The final act of course was the thirtieth anniversary tour of GWAR, their second sojourn since the untimely passing of Oderus Urungus. It would have been perfectly reasonable to expect that an anniversary tour would be chock full of nostalgia and random, gleefully sordid memories of yesteryear. Say what you will about GWAR, but they have never been a band that looks backward, and so this tour would be no different. Where the last outing left us with the forlorn and failing mission to save Oderus from the perils of a time vortex he had been lost in, this new adventure picks up in a more corporeal setting. The band, still trying to find their way in the wake of their loss, comes to find out that the internet at large is trolling them, and thus in typical somewhat-well-intentioned GWAR fashion they take steps to kill the internet. Along the way is the usual spate of blood and gore and genuinely funny banter centered on otherwise outrageously offensive subject matter. GWAR, as ever, is so adept at engaging in the absurd that what would be scandalously inappropriate in any other social conversation seems perfectly at home here.
The only indication that GWAR was willing to acknowledge the passing of thirty years was that they unearthed a lot of old material that fans had likely stashed away in their memory as songs that ‘GWAR doesn’t play anymore.’ Chief among these selections, to the surprise of the gathered throng, was “Jack the World” known to GWAR fans mostly as ‘that song on “This Toilet Earth” that ISN’T “Saddam A Go-Go.” Not content to stop the memory train there, GWAR soldiered through a goodly chunk of their back musical forty, including going all the way back to heartfelt recitations of “I’m in Love (With a Dead Dog)” and “Captain Crunch” from 1988’s “Hell-O.”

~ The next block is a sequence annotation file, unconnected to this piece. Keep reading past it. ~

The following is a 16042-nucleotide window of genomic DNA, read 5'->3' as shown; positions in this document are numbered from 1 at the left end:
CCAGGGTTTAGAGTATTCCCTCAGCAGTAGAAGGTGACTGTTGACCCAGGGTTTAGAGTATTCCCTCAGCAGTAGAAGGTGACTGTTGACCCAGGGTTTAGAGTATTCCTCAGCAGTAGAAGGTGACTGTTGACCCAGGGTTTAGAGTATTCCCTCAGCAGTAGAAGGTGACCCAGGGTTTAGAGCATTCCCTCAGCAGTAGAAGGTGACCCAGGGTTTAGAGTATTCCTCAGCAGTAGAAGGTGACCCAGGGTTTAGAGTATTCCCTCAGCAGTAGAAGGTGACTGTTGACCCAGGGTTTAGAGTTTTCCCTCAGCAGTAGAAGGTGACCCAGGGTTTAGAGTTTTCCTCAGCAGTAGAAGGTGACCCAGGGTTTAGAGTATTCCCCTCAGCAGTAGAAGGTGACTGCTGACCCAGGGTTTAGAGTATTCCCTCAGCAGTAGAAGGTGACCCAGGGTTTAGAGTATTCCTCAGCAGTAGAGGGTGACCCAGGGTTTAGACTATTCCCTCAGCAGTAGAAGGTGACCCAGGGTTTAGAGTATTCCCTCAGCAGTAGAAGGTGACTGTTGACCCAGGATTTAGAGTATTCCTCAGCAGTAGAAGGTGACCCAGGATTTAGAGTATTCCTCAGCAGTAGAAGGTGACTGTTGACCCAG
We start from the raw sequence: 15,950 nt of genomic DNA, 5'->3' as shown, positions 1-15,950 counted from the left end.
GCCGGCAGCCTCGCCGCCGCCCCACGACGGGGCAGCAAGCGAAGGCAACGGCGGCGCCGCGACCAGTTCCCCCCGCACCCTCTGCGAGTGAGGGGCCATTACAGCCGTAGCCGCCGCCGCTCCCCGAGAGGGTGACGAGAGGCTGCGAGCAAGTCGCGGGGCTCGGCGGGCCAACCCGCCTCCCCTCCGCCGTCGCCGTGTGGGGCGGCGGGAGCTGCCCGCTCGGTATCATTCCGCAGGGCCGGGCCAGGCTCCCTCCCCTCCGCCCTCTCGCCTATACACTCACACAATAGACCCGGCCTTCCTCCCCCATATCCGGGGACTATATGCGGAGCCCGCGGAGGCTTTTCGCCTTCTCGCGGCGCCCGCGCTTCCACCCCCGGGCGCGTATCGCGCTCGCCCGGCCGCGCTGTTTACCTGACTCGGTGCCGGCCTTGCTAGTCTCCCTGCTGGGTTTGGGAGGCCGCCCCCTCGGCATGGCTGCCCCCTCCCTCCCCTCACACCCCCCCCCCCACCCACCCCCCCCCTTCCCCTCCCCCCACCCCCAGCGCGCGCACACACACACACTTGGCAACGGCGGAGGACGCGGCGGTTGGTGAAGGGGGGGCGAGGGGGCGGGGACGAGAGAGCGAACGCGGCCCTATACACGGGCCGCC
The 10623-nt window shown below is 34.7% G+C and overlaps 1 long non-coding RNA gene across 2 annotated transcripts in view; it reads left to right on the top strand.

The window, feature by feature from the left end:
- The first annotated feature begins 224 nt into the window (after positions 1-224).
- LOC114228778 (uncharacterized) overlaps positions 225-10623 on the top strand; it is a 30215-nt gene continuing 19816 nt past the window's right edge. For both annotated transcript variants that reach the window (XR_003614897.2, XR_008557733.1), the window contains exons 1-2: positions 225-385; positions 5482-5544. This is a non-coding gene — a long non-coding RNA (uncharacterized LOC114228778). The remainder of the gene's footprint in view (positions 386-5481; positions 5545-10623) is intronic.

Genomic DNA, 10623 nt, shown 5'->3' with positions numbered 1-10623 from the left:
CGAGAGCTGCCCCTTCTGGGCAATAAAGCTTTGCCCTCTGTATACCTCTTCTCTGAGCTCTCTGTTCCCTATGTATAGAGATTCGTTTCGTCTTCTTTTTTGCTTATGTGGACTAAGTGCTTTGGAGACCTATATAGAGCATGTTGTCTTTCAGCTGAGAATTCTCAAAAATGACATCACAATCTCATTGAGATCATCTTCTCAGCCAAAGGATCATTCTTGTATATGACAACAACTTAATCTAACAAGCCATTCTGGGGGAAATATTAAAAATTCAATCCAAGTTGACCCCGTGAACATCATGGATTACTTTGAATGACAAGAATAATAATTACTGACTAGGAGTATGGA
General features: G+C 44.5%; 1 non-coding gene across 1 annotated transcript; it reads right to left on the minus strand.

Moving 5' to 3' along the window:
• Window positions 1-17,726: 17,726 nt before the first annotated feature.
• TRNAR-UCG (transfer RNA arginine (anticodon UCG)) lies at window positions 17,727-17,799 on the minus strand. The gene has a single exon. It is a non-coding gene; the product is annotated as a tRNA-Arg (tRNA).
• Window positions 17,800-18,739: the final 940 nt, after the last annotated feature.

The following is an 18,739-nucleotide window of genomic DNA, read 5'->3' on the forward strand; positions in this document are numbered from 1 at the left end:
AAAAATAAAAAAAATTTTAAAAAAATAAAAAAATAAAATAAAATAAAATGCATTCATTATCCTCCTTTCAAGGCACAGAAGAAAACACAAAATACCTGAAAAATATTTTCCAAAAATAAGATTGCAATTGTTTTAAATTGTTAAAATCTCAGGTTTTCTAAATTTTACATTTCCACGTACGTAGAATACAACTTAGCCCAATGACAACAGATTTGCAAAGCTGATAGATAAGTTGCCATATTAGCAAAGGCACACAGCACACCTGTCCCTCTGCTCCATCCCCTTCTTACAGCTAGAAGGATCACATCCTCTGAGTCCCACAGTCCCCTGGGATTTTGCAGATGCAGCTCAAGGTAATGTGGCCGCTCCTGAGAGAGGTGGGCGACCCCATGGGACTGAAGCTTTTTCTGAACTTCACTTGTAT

What’s important to note is that GWAR approached both new and old material (of which the balance was about an even split,) with equal fervor and dedication. Continuing in the new GWAR workflow, the band lets different members take their assorted turns at the lead vocals, which does lend for a rangy performance. That said, Blothar carries the bulk of the material himself, leading the collective way through “Madness at the Core of Time,” and other popular new material including the seminal “Metal Metal Land.” In this regard, the band has lost no steam at all, each individual musician remains just as talented as ever, which has been an increasingly important trait of GWAR in the last ten years.
That said, the show still isn’t the same without Oderus. It’s still enjoyable and highly entertaining, and watching the band tear the skin off of and defeat ‘The Internet Troll’ at the show’s climax still gives a sense of reward to the viewer; none of that has been altered. Nevertheless, the boots of Oderus remain difficult to fill. Not impossible, as this tour already shows the band at a greater level of cohesion than the previous, but it will take time.
In the here and now, GWAR as ever remains GWAR. There will always be “Sick of You,” there will always be colored fluid, and it will always be a show worth seeing. That’s really the bottom line.